The trail bends to the right, around a ridge, and heads back up to the beginning of the valley, and there, you see another incredible sight! It’s like staring at a smaller version of the Rocky Mountains! This is the Northern flank of the Goat Rocks, and they are just as magnificent as the other spires! Get some good pictures here, as well…The views just seem to keep coming! You end up running out of adjectives to describe! If one has been there, one knows how difficult it is to describe. We stop at the waterfall, and fill up. After being exposed to the sun for hours, the spray coming off of the falls is refreshing.
What would have wowed me on day 1, simply gets an exhausted yawn now. It’s like eating your favorite ice cream for three days in a row, until you’re tired of it, and don’t want anymore…Well, kind of like that, anyway…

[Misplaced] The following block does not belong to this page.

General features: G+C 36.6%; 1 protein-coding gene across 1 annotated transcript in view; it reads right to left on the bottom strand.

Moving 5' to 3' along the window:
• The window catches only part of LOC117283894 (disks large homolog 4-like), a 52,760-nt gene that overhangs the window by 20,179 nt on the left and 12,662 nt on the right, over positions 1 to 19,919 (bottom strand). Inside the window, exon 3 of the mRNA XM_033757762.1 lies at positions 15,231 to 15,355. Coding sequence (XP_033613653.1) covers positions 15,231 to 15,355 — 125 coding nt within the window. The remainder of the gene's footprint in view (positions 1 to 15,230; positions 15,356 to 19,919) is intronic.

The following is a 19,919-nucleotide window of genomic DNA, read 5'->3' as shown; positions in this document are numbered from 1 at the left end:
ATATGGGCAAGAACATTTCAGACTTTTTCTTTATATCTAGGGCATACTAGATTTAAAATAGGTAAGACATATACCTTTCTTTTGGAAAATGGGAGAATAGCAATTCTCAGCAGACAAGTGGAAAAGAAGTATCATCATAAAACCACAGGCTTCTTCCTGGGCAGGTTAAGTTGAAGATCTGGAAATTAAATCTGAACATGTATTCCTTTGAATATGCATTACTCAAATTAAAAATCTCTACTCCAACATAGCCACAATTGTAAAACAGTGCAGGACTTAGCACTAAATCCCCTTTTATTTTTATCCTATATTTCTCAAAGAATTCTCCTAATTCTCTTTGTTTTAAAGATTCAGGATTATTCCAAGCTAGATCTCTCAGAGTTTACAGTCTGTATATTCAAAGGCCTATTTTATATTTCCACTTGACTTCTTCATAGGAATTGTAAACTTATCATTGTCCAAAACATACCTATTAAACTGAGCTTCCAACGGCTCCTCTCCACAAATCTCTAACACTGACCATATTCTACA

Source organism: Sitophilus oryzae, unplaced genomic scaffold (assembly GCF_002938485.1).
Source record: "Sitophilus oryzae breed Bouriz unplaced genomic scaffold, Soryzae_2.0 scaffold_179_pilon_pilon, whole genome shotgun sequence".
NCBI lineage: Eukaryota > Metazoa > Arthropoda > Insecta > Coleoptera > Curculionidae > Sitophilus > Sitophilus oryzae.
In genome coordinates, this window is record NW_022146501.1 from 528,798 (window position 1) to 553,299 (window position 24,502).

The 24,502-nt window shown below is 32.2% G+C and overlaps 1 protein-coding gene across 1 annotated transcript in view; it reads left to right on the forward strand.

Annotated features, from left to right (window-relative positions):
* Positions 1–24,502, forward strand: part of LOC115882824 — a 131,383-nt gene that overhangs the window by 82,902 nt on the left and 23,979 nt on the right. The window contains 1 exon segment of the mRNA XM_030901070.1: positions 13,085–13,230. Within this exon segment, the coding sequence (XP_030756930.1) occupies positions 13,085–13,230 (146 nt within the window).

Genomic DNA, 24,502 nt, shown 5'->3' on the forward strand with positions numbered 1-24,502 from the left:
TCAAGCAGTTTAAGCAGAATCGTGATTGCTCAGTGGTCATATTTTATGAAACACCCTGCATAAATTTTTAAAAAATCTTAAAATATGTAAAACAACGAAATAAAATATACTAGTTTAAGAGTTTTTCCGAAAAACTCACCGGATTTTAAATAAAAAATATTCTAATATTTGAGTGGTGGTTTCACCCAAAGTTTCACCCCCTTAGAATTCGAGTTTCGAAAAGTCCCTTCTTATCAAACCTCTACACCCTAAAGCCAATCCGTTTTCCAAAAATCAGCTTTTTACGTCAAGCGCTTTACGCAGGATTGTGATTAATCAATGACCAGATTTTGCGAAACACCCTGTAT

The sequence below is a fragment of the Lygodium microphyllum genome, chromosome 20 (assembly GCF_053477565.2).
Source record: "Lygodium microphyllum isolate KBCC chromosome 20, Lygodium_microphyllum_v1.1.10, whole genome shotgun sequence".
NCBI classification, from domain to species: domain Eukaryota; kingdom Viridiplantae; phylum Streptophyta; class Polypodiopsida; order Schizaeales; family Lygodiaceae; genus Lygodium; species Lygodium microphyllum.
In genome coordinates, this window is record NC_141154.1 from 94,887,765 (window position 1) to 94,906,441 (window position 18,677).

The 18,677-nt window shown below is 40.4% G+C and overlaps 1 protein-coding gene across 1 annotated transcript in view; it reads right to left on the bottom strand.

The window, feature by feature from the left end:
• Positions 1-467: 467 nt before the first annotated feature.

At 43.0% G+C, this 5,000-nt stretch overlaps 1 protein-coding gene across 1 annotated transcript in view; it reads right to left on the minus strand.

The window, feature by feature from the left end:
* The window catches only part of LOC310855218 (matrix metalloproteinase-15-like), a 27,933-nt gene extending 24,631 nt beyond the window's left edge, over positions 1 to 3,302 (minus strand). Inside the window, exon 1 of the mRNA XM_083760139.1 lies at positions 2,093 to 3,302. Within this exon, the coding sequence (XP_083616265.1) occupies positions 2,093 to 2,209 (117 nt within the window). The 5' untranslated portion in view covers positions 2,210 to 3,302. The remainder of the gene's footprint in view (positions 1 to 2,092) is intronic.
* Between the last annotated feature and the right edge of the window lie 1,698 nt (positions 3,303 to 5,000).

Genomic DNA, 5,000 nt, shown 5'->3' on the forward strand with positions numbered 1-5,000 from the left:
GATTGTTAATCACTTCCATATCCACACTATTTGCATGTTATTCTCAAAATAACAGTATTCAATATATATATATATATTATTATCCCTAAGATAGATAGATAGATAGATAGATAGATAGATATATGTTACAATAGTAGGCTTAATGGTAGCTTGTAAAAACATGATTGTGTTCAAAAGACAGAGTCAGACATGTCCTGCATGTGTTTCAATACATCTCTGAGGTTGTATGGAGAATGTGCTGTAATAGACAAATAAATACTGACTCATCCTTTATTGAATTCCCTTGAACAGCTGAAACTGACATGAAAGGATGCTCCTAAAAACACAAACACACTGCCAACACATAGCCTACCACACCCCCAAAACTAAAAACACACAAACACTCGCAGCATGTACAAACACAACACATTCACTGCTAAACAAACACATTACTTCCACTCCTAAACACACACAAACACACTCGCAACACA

Hiking becomes easier from here, as we slowly descend. I no longer look as longingly at the views of the valley as I did earlier, it’s as if I have reached a visual critical overload, and my brain simply cannot process all of the input anymore…What would have wowed me on day 1, simply gets an exhausted yawn now. It’s like eating your favorite ice cream for three days in a row, until you’re tired of it, and don’t want anymore…Well, kind of like that, anyway…
By now, my feet are getting sore, and I don’t know it yet, but I am developing a rather large blister on my heel, which I won’t discover until we get to camp. I thought I was just developing a “hot spot”, as it feels similar to previous experiences. Russ, too, is experiencing some blistering, on his big toes. He gets a gnarly one, that starts on the bottom, and actually starts to come around to the top of his toe!!! He remains positive, however, and it doesn’t seem to bother him too much.